We are all familiar with physical restriction where we restrict our food intake in some way whether that is calories, portion sizes, or certain food groups. 

What about mental restriction? Let’s say you are following a whole foods diet where ONLY whole foods are allowed. You are eating enough calories and you probably aren’t worried about macro- or micro-nutrients much because you are getting enough nutrients by consuming whole foods. 

However, say you love ice cream. Like, real ice cream, not the dairy-free cashew/coconut/oat milk shit. But by committing to do 100% whole foods, ice cream is not on that list. When you mentally tell yourself that you will NEVER have it again, how does that make you feel? Sad right?

I had a friend that found out she had Celiac disease. This is a serious autoimmune condition where even a trace of gluten consumed can lead to becoming dangerously ill. She was a carb lover. This was devastating news for her. She could have substitutions, but nothing was the same. Even for someone like her who faced some serious health consequences if gluten was consumed, she still missed it like crazy for years. There was one time she called me crying because her co-workers ordered pizza and she couldn’t have any. 

If you don’t HAVE to give something up, I wouldn’t. Even when the health consequences are dire, knowing that you cannot have something that can be tough on you mentally. 

It’s also worth noting that even with a serious health condition like Celiac disease, one could still eat gluten if they wanted. That is their prerogative. 

Health is not a moral virtue. What is often behind the restriction is the feeling of wanting to be “good.” Think about it. When are refusing to eat a certain food for health reasons, what do you say? “I’m trying to be good.” Right? There is this idea in our society that being modest with our eating equals good moral virtue. It means we are not being gluttons or living in excess.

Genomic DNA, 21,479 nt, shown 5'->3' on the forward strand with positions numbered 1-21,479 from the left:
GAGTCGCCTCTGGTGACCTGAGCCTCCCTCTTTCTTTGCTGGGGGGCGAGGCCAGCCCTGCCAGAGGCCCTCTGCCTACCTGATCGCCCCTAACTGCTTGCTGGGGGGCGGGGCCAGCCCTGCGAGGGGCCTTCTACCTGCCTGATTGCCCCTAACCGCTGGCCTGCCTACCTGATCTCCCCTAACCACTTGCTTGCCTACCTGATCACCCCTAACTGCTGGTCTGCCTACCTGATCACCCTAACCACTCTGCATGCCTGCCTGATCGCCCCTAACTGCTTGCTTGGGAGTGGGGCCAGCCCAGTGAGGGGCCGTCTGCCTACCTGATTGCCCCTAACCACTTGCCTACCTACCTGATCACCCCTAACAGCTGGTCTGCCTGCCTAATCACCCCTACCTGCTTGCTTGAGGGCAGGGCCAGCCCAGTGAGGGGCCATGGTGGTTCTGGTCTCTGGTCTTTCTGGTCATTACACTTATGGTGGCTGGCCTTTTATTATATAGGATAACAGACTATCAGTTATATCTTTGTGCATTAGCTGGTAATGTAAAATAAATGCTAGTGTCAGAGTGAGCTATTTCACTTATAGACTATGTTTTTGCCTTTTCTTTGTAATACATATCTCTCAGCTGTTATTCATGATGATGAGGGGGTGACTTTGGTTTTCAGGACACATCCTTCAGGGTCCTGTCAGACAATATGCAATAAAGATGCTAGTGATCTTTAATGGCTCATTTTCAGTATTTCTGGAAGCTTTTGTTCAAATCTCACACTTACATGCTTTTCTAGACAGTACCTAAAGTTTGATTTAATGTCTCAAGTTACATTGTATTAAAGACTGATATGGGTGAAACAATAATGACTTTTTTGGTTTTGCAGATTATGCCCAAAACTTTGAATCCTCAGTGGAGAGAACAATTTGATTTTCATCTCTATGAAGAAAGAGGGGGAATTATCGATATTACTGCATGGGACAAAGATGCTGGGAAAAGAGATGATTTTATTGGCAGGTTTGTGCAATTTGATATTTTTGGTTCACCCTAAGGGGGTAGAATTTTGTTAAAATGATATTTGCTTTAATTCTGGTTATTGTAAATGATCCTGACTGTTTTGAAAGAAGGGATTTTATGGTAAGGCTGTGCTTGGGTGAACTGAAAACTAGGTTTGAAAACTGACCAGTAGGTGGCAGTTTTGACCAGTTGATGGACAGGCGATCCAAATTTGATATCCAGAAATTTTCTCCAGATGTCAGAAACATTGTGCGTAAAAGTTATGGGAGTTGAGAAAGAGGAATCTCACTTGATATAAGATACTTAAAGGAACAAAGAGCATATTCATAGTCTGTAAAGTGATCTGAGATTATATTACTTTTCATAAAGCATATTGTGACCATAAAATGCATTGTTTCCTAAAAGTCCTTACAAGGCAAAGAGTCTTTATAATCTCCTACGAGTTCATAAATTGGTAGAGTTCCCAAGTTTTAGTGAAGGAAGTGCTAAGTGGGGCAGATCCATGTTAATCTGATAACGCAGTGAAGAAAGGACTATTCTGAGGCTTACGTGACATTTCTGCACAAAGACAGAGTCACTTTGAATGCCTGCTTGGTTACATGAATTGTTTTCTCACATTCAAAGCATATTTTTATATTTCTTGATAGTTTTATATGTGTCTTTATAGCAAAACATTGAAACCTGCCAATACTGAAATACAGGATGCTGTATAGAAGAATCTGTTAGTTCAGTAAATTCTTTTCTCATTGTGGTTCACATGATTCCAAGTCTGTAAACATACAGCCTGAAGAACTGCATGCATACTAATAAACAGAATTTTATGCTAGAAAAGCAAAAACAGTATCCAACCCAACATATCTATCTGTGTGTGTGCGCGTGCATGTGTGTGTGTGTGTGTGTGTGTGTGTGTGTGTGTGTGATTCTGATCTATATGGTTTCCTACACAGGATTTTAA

This may seem like ancient shit to you, but it is still very much alive today. America’s Puritan roots underly our society even today. And that includes the modesty with our food choices and body size.  

And what’s the flip side of these Puritan ideals? Rebellion. When someone is really strict and tells you not to do something, what does it make you want to do? You want to do it anyway! It’s a natural reaction. 

So, think about a food that you don’t love, but like to have on occasion. If someone told you that you were never allowed to have that food ever again or if you did, that you should feel guilty. You would start to think about it more. You would pass by that food in the store and suddenly it looks soooo good, right!? This is why it’s better just to not restrict in the first place. If every food is allowed, you will find yourself hardly ever eating certain foods naturally. But, as soon as it’s not allowed, it’s so much more attractive.

Here are some tips on how to restrict less:

  • Don’t label ANY food off-limits.
  • If you are craving a certain food, eat it!
  • Avoid the “last supper” mentality which means eating a certain food or meal for “the last time” in your head. This usually happens before a diet.
  • Check your thoughts and what you are saying to yourself about certain foods and make sure you are avoiding labeling.
  • Be kind to yourself and skip the guilt

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